As reported on ZDNet and several other sources, Freescale has announced a 7" tablet design that puts it solidly in the "smartbook" category. ZDNet gadget reviewer, Rachel King, brings up a great point:
I’m yet to be convinced on the tablet concept. While Freescale has included an optional keyboard in some of its promo images, I don’t see how I could use this for work in the same way I would use a netbook. I’d rather use it as an e-book reader with more applications should the device support software like Kindle for PC/Mac, etc.
She's right - we wouldn't use it as a netbook or even a computer replacement. This is what 1:1 computing will look like in the coming years. In my obligatory 2010 predictions post, I said that "1:1 will be a reality, but not the way you think." Kids will be using smartphones, netbooks, and, to a larger extent, cheap tablet devices like this one to access books, the Internet, and communication applications.
Will Freescale actually be able to crank these out soon for $200? The jury is definitely still out, but the definition of a personal computer is changing rapidly. Similarly, where early 1:1 programs in schools had students carrying around iBooks and MacBooks, then lighter notebooks and netbooks (and still their share of MacBooks), mature programs will look at the most cost-effective and relevant ways to get students access to information.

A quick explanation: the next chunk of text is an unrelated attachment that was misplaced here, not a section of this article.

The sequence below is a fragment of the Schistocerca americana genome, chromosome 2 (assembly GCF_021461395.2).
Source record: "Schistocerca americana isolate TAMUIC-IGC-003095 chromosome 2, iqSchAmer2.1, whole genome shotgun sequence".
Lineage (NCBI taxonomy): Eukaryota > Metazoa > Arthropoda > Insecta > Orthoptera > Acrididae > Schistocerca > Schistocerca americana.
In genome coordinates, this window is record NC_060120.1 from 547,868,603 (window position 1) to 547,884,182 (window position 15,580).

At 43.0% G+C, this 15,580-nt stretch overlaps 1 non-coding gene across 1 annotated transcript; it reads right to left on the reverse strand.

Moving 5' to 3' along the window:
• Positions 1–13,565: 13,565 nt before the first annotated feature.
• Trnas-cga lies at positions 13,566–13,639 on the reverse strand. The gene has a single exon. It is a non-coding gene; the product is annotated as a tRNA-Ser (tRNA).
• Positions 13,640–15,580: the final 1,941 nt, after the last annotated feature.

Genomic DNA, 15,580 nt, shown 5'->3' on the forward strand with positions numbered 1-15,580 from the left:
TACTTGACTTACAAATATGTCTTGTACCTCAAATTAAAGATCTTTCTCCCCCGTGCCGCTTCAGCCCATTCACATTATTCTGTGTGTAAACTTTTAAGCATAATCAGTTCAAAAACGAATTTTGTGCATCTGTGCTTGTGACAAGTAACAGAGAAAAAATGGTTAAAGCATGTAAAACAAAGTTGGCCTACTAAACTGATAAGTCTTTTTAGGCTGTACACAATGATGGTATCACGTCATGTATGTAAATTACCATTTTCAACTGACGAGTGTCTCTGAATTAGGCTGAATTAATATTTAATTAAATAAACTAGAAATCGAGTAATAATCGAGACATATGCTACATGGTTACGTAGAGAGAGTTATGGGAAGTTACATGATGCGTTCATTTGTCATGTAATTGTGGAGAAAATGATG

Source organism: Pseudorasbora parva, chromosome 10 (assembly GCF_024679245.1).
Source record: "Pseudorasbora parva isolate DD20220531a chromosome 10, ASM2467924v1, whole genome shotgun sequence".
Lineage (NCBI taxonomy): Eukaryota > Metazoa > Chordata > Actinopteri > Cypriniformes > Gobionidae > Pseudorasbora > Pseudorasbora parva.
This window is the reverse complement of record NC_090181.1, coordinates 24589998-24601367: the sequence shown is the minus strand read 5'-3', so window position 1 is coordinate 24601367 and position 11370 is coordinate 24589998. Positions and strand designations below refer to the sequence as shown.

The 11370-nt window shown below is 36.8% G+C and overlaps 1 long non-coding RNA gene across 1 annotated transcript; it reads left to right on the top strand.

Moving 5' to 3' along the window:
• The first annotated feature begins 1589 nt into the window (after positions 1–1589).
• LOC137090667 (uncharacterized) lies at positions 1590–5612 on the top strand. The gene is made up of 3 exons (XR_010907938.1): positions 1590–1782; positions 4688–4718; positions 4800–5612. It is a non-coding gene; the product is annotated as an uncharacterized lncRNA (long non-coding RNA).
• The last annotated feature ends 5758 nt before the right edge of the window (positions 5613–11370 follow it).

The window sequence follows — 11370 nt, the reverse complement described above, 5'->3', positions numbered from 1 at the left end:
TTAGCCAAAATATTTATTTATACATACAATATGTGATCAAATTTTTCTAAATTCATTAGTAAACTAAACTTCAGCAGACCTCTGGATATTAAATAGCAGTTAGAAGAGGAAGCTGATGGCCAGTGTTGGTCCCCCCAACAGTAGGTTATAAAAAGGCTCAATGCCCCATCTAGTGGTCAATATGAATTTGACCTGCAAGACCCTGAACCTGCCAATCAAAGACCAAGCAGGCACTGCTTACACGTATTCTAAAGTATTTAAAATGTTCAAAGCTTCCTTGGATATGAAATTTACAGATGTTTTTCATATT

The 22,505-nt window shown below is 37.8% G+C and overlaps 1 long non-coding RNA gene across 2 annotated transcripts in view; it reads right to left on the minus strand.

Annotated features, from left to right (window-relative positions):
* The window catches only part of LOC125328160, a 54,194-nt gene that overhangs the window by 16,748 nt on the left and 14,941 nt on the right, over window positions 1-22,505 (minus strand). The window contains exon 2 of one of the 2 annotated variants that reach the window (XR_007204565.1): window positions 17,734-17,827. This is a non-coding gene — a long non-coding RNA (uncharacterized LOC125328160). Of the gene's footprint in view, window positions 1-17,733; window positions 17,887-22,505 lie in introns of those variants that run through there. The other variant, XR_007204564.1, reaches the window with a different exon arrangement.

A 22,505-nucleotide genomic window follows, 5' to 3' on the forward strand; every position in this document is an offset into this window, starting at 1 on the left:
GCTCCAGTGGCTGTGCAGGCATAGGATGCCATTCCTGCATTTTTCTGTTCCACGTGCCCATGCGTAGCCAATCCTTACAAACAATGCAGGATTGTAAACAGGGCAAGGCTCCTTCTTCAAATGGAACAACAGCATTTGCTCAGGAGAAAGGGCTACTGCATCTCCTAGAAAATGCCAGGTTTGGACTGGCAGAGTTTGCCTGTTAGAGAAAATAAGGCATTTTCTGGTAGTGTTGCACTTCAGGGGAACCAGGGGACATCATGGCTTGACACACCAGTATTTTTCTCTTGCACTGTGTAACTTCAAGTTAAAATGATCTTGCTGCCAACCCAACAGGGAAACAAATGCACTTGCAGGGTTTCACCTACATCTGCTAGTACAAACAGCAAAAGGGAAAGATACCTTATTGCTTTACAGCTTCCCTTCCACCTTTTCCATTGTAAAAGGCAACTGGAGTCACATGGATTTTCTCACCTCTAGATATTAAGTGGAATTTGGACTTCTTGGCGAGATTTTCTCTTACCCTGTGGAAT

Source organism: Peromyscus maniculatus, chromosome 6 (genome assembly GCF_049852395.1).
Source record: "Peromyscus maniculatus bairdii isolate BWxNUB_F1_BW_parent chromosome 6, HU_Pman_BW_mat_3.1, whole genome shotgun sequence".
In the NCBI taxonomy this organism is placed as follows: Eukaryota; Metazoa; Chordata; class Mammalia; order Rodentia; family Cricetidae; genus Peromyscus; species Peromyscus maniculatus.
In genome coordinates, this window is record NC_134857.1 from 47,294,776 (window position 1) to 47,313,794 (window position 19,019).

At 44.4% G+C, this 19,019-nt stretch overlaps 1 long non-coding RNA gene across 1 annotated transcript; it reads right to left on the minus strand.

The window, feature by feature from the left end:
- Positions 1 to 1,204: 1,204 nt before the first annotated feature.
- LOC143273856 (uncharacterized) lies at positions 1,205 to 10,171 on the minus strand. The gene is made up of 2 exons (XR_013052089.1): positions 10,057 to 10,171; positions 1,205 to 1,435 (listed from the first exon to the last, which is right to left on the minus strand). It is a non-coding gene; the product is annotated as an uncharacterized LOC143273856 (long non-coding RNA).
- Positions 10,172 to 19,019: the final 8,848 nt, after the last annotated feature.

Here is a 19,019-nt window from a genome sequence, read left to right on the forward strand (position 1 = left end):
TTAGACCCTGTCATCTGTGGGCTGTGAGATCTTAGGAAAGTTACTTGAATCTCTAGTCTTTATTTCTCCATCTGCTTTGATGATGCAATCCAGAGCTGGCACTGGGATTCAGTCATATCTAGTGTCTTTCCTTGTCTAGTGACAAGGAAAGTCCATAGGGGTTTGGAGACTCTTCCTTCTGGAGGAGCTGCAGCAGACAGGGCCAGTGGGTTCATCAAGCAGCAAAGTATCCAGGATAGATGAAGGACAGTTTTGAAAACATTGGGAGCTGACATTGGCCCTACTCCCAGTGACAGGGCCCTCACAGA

While traditional PC users may struggle to adjust work habits to this form factor, we have already seen kids and schools find a lot of success with Intel's Convertible Classmate; anecdotal observation suggests that kids gravitate towards the tablet interface rather than the netbook/keyboard/touchpad interface. Give them a straight tablet with quick net access, e-books in color, and an on-screen keyboard app and I guarantee that they'll embrace it. The bean counters will embrace a $200 pricepoint for making 1:1 a reality where it was previously unattainable.
I know we've only seen test units (more than can be said for Apple's apparent Holy Grail of Tablets), but this is certainly a harbinger of good things to come. Bring on the tablets, folks. Keep them small, cheap, and durable, and both schools and applications will follow shortly thereafter.